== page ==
Written by Special Counsel Leigh Adams 

Many SME operators like to think of themselves as contracting their services to the marketplace. However, as they say “Asking ain’t gettin!” and there are 23 points that the ATO now considers when determining whether you are an employee or a contractor.

Let’s look at ten of them:

  1. Who is paying the tax? In Cassaniti FCT [2018] FCA 92 no-one paid the tax! The  ’employer’ was a company connected with an accounting practice involving the husband of the ’employee’.  The employee did not pay any tax and she argued that she was entitled to a tax credit in the amount that should have been paid by her employer, because:
  • her contract of employment showed her gross income;
  • her bank statements showed her net income;
  • her pay slips were consistent with her bank statements;
  • the company’s payroll records were consistent with her pay slips;
  • her group certificates were consistent with her employers payroll records; andfrom these facts, she successfully argued  that the “mere” non-payment by the company employer to the Commissioner of Taxation of the amounts withheld was  insufficient to support the argument of the Commissioner that no amount had ever been withheld, and that the employee was in reality a contractor with an accompanying obligation to pay tax not paid by the company.
  1. Following on from point 1, independent contractors render invoices. They usually have a written agreement with their principal setting out how and when they are to be rendered and paid and at what rate.
  1. Independent contractors can be sued for the supply of faulty services. Such a provision, again, is usually set out in their contract. It also typically sets out the procedure to be adopted if their principal alleges the supply of faulty services and how the faults are to be remedied and the ramifications for not remedying the faults to the reasonable satisfaction of the principal.
  1. Independent contractors have the right to direct how, when, where and who is to perform the work in question. The High Court in Hollis v Vabu (2001) 207 CLR 21 had a lot to say about this point.
  1. What does the contract say? Even though not determinative, the courts do look at how the parties to the relationship see themselves. If the contract refers to a principal/contractor relationship as opposed to an employer/employee relationship, this is an indicator which is taken into account.
  1. Does the contract require the person or entity to achieve a particular result? Is it subject to achieving given milestones? These indicate a relationship of principal and contractor. By contrast, if the contract provides for the labour of the worker with an hourly or daily rate of pay, then these facts correspondingly suggest an employer/employee relationship.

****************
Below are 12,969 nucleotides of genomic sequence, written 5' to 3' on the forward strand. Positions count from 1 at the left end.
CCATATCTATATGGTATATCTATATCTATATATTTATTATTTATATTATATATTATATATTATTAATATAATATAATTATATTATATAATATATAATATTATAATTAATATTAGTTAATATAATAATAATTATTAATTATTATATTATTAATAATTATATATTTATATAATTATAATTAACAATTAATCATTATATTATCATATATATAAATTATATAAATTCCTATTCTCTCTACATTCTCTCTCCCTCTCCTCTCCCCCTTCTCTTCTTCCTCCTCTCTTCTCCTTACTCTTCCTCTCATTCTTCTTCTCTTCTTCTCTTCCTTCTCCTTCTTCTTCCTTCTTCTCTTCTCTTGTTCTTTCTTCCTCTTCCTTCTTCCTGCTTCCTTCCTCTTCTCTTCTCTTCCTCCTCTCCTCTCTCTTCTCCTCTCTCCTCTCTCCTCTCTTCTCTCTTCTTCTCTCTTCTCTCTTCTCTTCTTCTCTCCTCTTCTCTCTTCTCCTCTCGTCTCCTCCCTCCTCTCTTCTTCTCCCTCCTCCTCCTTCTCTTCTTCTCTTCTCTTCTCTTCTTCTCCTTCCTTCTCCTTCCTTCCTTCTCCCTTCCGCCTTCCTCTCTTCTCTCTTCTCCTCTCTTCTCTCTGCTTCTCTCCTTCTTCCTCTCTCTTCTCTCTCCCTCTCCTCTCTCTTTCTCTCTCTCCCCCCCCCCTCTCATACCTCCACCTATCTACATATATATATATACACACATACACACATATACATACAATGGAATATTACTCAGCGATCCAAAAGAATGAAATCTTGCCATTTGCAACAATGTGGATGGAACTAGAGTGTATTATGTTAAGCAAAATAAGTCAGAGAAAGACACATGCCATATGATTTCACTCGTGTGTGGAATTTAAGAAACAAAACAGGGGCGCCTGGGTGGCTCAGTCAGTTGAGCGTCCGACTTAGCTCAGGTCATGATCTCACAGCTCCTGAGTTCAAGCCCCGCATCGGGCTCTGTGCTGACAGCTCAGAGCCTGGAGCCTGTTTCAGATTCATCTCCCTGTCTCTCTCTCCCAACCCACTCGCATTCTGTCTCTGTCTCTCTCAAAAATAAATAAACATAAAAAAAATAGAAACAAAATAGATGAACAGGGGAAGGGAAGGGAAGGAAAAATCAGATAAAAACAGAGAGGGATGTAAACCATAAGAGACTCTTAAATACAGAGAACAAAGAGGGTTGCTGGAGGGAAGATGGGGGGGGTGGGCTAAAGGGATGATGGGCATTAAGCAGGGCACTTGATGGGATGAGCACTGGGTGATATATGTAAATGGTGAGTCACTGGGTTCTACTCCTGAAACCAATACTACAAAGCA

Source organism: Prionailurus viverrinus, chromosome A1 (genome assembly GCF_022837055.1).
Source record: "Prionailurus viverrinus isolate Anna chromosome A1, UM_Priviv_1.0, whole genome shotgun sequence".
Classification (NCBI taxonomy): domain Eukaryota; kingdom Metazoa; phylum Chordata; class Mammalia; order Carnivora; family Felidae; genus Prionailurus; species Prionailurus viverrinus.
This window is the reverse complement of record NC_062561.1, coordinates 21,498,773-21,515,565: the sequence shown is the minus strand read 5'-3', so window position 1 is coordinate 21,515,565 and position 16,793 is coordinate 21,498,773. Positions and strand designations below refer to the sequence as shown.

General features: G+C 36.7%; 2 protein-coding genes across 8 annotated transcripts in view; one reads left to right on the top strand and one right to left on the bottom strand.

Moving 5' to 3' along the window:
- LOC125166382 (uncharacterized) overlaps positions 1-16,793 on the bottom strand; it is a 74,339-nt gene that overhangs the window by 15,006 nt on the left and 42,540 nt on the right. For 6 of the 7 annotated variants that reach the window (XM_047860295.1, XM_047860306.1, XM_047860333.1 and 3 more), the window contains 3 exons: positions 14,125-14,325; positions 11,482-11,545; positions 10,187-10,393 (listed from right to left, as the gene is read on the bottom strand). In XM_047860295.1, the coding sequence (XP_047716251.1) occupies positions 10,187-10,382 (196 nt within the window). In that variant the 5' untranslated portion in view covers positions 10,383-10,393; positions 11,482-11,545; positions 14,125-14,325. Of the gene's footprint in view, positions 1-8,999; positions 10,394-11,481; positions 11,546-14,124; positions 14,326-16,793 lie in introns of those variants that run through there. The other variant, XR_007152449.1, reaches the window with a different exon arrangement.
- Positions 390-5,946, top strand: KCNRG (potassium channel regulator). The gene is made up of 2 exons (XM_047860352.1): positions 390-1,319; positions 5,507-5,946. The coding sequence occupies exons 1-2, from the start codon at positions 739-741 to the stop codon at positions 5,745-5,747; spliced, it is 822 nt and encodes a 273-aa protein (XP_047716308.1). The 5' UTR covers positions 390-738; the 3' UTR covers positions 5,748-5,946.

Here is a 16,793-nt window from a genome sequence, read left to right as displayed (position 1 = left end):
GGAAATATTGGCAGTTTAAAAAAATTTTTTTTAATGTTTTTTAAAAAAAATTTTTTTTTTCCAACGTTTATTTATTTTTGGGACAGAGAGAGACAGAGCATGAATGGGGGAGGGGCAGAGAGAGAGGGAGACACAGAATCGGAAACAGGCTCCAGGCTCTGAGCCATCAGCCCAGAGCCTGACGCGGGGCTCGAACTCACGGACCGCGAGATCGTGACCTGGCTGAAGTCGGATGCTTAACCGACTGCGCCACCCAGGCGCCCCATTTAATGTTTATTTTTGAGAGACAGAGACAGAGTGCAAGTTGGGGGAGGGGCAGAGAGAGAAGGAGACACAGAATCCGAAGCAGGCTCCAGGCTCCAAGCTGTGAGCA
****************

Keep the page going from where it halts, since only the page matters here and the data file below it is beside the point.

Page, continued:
1. Is the supplier of the services supplying them in the course of operating their own business? This suggests a contractor is supplying the services, not an employee. The indicators for operating their own business include:
  • the entity sources their own clients by advertising or winning tenders;
  • the entity bears the risk if anything goes wrong (previously discussed at “3” above);
  • the entity incurs expenditure in earning the income or provides their own materials or equipment;
  • the entity has other attributes of a business – for example, it may well have appropriate insurances in place like public liability insurance and director’s indemnity insurance;
  • the entity will have business compliance obligations – for example, it will have a registered business name.
  1. Can the entity subcontract the work to others or is it bound to perform them by himself/herself? The former suggests a contractor relationship and the latter suggests an employment relationship.
  1. Is there a lease or bailment? If a lease or bailment exists, then this typically indicates that the relationship is one of principal / independent contractor and not employer/employee. An example of a bailment in this context is the relationship between a taxi driver and a taxi owner. The driver pays the owner for the right to use the taxi. In the De Luxe Red, and Yellow Cabs case (1998) 82 FCR 507, it was held that the drivers in such circumstances were independent contractors.
  1. Is there continuity? An employee works set hours either by agreement or as required under a typical award. On the other hand, an independent contractor does not provide services to the business operator on a regular or continuous basis.

Take home points

The relationship between people and companies in a business context is important to get right. Getting it wrong has not only adverse implications for tax obligations and liability for faulty work, but also impacts on other related matters – such as the purchase and sale of a business and other dealings between the parties and others.

If in doubt about where you stand, please don’t hesitate to contact Leigh Adams on 02 9570 7844. Clarification means peace of mind.